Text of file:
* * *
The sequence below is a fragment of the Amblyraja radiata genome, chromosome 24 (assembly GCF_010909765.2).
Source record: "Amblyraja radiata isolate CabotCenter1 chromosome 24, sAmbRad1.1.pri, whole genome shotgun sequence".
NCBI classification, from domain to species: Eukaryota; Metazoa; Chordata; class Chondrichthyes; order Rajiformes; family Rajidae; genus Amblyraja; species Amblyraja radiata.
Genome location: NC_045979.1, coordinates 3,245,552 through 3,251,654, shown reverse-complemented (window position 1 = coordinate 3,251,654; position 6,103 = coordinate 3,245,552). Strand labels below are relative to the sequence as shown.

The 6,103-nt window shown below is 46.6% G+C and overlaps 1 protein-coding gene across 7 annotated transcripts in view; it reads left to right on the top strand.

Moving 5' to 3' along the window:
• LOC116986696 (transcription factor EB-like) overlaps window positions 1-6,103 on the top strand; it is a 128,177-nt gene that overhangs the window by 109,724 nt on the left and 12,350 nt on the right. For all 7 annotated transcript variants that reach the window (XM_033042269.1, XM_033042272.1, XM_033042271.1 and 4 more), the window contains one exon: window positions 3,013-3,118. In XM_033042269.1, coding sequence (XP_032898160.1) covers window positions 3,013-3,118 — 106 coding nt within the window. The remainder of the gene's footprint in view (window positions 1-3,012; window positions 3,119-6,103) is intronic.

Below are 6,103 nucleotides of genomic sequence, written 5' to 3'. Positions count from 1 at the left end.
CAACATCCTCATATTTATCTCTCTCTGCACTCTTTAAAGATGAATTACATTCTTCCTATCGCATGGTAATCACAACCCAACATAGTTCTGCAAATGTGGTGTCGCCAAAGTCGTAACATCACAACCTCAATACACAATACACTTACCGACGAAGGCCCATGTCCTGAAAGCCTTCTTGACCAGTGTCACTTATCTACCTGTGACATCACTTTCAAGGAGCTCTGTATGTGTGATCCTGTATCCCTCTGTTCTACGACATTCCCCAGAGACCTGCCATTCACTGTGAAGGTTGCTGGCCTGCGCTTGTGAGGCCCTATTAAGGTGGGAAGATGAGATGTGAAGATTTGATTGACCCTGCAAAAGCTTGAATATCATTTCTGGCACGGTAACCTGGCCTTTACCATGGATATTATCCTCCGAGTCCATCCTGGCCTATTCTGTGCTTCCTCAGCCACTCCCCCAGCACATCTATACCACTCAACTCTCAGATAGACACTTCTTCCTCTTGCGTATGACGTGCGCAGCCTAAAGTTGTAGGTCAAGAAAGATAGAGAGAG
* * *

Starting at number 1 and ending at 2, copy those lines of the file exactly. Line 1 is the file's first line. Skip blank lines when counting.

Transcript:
The sequence below is a fragment of the Amblyraja radiata genome, chromosome 24 (assembly GCF_010909765.2).
Source record: "Amblyraja radiata isolate CabotCenter1 chromosome 24, sAmbRad1.1.pri, whole genome shotgun sequence".